Tuesday, August 5, 2008

Bridging the Gap

The stock boys are back in the warehouse doing inventory this week. With new life instilled in the shuttle huggers by the Number One former shuttle hater, one wonders just how far into the gap can one go?

External tanks are the obvious question mark. There is sufficient inventory of raw materials in the pipeline, thanks Wayne, to fly at about a twice per year rate until 2014 or so.

SSMEs also have something to add to discussion. Twelve flight sets could be fielded with what's on the shelf. Let's see, two flights a year, that's six years....2014 again.

So the numbers are starting to come up in the ballpark. All but that $3B number, course. But let's not get silly over that.

However, people are also required to make this student body right work. (Un)fortunately, the writing has been on the wall for four years, and many of the engineers at Michoud actually started believing it. Any new assignment is grabbed as fast as the ejector seat handle can be found. The tank contractor has also signalled that D-Day will come sometime in September as the need for tanks beyond 2010 appears to peter out. If the aging shuttle is to be provided an opportunity to take itself out of work via natural causes, instead of the previously proposed rational plan, then something is going to have to change in the next 90 days or so.

What's an Emperor to do?

6 comments:

kT said...

Hopefully resign. Since that seems unlikely, he needs to be issued a pink slip on November 4th. Even that seems rather unlikely now.

Just out of curiosity, what do you mean by SSME 'flight sets'. My understanding, which is not necessarily related to shuttle flight continuation, is that it all adds up to 14 engines. Has this number been whittled down to 12?

Are you talking flights, engines or sets of three? These engines seem pretty robust, eh, considering they aren't much of an issue with this.

Anonymous said...

Rocketman,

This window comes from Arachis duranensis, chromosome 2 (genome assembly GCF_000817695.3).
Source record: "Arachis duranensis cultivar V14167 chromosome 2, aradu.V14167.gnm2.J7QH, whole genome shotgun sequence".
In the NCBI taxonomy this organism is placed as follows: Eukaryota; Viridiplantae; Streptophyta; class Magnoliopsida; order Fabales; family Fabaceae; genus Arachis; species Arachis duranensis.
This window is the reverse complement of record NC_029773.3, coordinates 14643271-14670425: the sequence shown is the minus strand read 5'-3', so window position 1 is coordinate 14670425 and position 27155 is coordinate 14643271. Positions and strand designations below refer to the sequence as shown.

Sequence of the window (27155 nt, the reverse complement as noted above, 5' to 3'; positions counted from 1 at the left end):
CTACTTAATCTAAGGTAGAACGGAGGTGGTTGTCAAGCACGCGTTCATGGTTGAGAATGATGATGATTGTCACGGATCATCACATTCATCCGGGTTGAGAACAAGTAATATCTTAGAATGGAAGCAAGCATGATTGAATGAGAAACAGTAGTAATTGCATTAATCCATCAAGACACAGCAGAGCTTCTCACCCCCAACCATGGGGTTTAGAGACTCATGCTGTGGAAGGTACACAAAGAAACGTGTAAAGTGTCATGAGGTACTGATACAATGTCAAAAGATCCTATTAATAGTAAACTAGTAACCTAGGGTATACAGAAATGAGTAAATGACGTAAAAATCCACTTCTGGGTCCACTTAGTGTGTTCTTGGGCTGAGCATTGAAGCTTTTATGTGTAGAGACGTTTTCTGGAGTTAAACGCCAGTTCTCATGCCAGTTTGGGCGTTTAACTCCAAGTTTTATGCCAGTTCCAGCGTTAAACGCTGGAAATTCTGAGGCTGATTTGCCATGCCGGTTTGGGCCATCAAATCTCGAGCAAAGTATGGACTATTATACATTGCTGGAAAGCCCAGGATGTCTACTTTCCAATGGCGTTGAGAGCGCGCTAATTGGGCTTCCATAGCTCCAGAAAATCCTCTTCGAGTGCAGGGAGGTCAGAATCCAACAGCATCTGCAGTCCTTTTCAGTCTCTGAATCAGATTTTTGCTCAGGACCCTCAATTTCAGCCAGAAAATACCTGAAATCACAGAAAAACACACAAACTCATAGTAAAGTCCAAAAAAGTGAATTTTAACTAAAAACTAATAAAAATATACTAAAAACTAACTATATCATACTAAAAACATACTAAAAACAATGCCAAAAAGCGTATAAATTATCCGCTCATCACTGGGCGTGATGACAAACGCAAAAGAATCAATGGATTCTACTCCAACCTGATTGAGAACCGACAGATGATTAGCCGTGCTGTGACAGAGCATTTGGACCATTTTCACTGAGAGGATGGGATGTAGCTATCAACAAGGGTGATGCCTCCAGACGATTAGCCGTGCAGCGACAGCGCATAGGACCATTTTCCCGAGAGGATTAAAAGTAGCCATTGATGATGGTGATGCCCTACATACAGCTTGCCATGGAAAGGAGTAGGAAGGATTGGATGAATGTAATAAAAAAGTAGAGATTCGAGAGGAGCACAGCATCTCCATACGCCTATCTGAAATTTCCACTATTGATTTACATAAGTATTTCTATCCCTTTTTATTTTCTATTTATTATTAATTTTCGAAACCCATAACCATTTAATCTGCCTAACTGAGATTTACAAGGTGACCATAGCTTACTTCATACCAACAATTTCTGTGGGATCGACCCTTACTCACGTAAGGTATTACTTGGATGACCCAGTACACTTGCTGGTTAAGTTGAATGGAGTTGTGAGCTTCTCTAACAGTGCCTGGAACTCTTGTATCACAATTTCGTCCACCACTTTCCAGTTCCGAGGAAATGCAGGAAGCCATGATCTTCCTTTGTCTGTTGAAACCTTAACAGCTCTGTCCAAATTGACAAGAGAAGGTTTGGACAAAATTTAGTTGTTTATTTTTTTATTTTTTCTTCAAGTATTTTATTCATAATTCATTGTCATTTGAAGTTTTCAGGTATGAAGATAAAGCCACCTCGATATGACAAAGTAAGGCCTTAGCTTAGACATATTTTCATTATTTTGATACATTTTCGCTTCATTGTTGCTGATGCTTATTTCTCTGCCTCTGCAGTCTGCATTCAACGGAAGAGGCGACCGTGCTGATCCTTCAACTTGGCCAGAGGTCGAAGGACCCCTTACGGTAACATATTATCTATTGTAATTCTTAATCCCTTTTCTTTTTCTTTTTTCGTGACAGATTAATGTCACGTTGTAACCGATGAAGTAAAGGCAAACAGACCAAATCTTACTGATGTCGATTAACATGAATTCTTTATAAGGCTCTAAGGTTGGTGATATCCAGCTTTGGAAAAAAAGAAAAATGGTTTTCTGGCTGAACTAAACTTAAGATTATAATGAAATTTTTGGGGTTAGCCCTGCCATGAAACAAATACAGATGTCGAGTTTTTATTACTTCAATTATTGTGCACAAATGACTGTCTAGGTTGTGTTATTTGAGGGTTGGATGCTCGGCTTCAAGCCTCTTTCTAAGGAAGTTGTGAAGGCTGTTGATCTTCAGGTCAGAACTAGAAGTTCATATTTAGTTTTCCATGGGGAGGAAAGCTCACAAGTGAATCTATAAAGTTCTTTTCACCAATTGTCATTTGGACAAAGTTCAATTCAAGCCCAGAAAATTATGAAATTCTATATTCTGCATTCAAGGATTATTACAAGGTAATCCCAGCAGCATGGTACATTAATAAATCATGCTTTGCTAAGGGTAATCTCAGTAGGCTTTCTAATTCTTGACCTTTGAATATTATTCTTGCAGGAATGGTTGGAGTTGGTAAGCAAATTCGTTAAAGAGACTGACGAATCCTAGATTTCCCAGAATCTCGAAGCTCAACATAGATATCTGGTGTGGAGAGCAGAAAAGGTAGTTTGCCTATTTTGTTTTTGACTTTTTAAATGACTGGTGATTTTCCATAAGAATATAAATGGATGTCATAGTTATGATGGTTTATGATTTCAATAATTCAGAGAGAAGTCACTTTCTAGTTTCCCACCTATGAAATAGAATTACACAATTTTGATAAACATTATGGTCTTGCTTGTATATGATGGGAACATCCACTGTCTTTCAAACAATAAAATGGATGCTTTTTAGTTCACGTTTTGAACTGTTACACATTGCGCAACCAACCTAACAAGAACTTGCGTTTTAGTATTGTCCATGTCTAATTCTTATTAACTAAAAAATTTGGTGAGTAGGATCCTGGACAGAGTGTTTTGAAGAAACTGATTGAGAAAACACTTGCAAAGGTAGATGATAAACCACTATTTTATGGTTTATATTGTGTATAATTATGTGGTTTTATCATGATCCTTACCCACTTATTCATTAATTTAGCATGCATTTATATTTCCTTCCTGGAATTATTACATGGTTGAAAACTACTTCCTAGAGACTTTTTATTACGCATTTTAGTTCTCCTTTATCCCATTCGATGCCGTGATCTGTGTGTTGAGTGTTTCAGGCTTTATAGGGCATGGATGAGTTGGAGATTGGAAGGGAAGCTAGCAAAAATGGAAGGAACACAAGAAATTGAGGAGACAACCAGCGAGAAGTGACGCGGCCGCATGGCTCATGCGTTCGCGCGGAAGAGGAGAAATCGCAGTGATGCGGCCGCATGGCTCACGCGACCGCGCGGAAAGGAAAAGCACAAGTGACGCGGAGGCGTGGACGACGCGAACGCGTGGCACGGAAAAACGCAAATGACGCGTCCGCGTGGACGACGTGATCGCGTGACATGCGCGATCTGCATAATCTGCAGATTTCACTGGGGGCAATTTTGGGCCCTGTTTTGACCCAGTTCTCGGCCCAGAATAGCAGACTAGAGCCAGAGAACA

I thought there was also a tooling issue at Michoud. They were planning to take the ET tooling apart to make Ares 1 tank tools, and therefore at some point you could no longer assemble the Shuttle-diameter ETs.

Inquiring Minds

kT said...

I guess I just answered my own question. So that's 36 equivalent SSME flights, including rebuild spares. One would think we could either build a starship or go to Ceres with that kind of horsepower.

Specific Imp said...

Given the present state of the ESAS hardware I say we just keep on flying Shuttle until the wheels fall off. In fact I say we push launch rate sky high. More ant farm science to keep the astronauts busy- that is apparently what they like. This will erase the ESAS architecture from our minds like a hard night's drinking. We will forget about all the bad decisions and horrible designs. Then when we kill another crew the machine will be immediately grounded. We get another memorial and another commission. Do three strikes apply here? Then maybe, just maybe, we can start over on a proper command module that can be easily flown on the smallest, cheapest, most reliable EELV. We could even devise (by looking it up in old documents) an exploration architecture worthy of the name and some industry designed flight hardware that will actually work reliably.

But it's just a dream....

Anonymous said...

Having seen comments in the open press, backed up by comments in the hall, the Gap appears a lot wider than one might expect.

The mention of a set of rockets that would fire upward to counteract the natural harmonics of the stretched SRB brought a tightening to my gut that I haven't experienced since I ate a buschel of green apples.

The word from management was "keep rowing". When I hear "ramming speed" I will start looking for the nearest exit.

Just how did it get this bad?

kT said...

I'm sure at this point Michael Griffin must fully understand that his post-NASA career will be better off is doesn't admit failure and just lets the next incoming administration cancel it. It's all about ego now.

People like that will never admit failure. They are a dime a dozen in this administration. The problem is the sheer magnitude of their failure.